There are times in life when all our troubles pale into insignificance, when all our hardships morph into blessings, when all our complaints seem very trivial indeed. This happened quite a lot to me when I had a television and was regularly subjected to images of emaciated children covered in flies, slowly starving to death before my eyes. I suspect that I’m not alone when I admit to having become inured to such tragedy. Deluged by media commentary, drowned in graphic content, I now sadly view these events as just another headline; just one more still shot in the montage of human misery that happens to someone else, somewhere else. The Internet has reduced the distance between your home and mine to milliseconds rather than miles; it has also distanced me from reality by creating a virtual world that has little bearing on my own. Although I try to do good things, to be a good person, and to live a good life, when someone breaches that wholesome goodness and lays siege to my soul, I am perhaps more troubled than most.
Last weekend, in the Uránia theatre on Rákóczi út, TEDxDanubia played out before an audience of 460 people. A full day’s programme of speakers lined up ready to delve into our imagination, to stimulate, to motivate, and to entertain. This independent TED event is the brainchild of Vis Mentis, a Budapest-based non-profit social enterprise founded by Mányai Csaba and Szénási Zoltán in 2010. Their mission is to initiate and drive projects that focus on quality of life rather than simply standard of living; projects that reconcile progress with sustainability and build on the power of social innovation and responsibility (where have these two lads been all my life?). The event brought together a heady mix of composers, ethologists, food urbanists, mathematicians, spiritual diplomats, statisticians…a veritable KITE fest of knowledge, inspiration, talent, and experience. I had been smugly evaluating each speaker for content and delivery, measuring their performance against how I might have fared, were I a subject matter expert on anything other than being single. It was late in the day, coming towards the end of the final session, when the penultimate speaker took the stage and shattered my self-assured complacency.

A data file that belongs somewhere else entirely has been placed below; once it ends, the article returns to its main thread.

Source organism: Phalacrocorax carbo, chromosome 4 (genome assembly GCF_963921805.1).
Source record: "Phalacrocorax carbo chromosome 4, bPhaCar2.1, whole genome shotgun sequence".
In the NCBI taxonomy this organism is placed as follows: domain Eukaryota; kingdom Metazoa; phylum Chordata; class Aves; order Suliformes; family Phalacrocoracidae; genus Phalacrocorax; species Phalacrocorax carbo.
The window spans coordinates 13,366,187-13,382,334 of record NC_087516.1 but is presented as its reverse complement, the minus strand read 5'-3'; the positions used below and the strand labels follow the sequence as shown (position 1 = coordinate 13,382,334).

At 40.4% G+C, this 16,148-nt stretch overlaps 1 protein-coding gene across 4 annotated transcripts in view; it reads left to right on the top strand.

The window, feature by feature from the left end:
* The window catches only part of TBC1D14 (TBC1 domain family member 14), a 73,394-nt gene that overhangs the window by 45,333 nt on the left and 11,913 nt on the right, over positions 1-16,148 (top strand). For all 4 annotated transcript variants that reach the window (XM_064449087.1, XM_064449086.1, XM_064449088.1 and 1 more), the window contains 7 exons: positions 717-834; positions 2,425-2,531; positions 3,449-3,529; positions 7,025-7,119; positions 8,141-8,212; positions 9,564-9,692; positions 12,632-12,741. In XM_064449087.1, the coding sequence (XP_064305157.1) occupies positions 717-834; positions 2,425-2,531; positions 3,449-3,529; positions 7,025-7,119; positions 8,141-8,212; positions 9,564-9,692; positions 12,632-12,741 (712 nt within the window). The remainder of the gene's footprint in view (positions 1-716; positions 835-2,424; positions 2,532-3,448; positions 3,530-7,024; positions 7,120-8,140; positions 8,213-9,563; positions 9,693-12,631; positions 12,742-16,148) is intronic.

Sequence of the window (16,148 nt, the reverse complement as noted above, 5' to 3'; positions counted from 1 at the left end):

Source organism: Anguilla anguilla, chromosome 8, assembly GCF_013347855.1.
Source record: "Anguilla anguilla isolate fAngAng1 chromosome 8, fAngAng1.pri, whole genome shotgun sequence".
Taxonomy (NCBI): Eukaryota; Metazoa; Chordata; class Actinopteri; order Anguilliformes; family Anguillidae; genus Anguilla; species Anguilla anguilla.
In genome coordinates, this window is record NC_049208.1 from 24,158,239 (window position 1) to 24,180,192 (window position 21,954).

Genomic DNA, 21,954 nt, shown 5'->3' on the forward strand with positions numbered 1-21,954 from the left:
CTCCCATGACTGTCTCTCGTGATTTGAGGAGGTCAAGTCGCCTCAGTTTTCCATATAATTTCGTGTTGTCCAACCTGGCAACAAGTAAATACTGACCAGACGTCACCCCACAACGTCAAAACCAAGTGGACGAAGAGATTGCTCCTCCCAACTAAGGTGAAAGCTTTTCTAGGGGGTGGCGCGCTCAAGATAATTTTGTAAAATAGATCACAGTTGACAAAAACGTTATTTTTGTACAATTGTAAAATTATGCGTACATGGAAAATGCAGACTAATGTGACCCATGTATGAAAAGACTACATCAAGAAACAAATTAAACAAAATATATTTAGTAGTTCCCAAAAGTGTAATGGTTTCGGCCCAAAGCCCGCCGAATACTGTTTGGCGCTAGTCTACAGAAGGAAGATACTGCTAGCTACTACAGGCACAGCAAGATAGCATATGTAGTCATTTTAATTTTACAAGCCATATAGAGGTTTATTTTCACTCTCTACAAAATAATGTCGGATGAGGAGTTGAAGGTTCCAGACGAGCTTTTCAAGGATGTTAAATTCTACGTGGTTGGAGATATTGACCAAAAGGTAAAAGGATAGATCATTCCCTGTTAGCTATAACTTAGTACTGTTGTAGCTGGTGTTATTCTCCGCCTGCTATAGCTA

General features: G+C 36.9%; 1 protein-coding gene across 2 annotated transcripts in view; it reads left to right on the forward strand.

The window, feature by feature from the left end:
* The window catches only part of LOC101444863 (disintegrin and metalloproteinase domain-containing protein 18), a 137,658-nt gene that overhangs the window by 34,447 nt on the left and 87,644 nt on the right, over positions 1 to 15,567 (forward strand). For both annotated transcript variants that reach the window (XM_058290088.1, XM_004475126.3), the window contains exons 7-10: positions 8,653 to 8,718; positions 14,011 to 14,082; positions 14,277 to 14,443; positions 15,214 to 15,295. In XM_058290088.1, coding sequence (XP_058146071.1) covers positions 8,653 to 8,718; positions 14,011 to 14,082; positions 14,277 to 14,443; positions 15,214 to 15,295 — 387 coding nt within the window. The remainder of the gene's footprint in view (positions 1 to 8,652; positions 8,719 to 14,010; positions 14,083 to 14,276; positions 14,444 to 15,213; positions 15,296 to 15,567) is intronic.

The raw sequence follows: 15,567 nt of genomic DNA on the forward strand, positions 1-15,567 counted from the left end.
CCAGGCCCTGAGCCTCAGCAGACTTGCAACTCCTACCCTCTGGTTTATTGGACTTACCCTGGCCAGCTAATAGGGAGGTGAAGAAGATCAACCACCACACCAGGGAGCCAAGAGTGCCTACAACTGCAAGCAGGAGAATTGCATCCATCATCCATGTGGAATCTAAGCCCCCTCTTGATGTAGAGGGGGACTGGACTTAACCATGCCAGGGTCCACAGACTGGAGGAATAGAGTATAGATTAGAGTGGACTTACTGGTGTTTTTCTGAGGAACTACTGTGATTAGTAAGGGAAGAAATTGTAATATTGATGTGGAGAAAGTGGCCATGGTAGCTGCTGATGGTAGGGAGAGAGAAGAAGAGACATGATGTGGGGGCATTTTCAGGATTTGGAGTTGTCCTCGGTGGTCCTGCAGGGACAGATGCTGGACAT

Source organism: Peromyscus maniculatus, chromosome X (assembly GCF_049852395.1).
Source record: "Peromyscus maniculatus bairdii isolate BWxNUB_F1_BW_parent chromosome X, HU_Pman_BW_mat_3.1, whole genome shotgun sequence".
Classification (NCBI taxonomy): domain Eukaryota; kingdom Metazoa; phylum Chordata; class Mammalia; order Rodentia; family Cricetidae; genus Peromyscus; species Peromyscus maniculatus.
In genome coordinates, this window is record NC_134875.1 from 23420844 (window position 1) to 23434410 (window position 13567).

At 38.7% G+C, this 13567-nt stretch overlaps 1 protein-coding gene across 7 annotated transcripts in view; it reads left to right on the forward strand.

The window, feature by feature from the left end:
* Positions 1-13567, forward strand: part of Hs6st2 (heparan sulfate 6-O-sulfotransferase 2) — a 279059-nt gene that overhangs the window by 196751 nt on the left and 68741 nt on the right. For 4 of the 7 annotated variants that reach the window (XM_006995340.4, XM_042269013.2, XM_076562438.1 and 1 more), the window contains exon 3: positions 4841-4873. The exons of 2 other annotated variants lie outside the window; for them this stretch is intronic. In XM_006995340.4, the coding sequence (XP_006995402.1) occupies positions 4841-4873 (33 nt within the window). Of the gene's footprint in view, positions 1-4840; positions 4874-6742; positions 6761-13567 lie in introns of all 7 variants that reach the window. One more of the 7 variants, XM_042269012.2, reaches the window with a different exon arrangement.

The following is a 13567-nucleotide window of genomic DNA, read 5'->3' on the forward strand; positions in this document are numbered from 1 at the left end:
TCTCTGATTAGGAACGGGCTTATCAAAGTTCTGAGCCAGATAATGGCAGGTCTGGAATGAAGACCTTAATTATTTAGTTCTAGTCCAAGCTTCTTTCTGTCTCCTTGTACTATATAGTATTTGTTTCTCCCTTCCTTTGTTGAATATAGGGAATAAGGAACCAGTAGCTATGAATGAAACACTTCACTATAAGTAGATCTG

John P. Foppe walked out, sat down, opened a can of Coke with his toes, poured it into a glass and holding it by his foot, raised it to his mouth and drank; he was born without arms. You’ll no doubt think me cruel and heartless when I confess to a fleeting moment of awe which was quickly replaced by the pragmatic reflection that not with all the yoga practice in the world would I ever be dexterous enough to imitate that particular move. The cynic in me braced herself for a down-home, American-style dish of ‘survival against the odds’, which would be inevitably followed by dessert in the guise of a book plug. So when he began by telling us that he had created his own disability, I sat up and began to take note. This was no ordinary man, and this would be no ordinary presentation.
In his allotted 18 minutes, John P. Foppe explained that at the intersection of what we see (our perceptions), what we do (our practice), and what we are (our emotional reactions) lies reality. And as co-creators of our reality, we need to start taking some responsibility. Having no arms is a condition that he was born with; but he created his own disability. John’s mother, tired of his aggressive, manipulative ‘woe is me, help me out here’ attitude, and fearful that he would never live an independent life, rallied his seven brothers under the banner of tough love and made them promise not to help him unless they could see that he was making a genuine effort to help himself. His descriptive account of the first day he tried to put on his pants, unaided, at the age of 10, was both tragic and comical. His account of that pivotal moment, when he realised that he had a choice to make, cut to the bone. It has made me reflect on the conditions in my own life that have become a disability… conditions that are holding me back.
As he pointed out, the only real handicaps in life are the small thoughts that blind us, the hardened feelings that deafen us, and the irreproachable excuses that paralyze us. And yes, suitably chastened, recognising that he had indeed hit a nerve, I bought the book. What’s your excuse (Thomas Nelson, 2002) has also been translated into Hungarian under the title Vállalod? The video of John’s talk will be available soon on www.tedxdanubia.com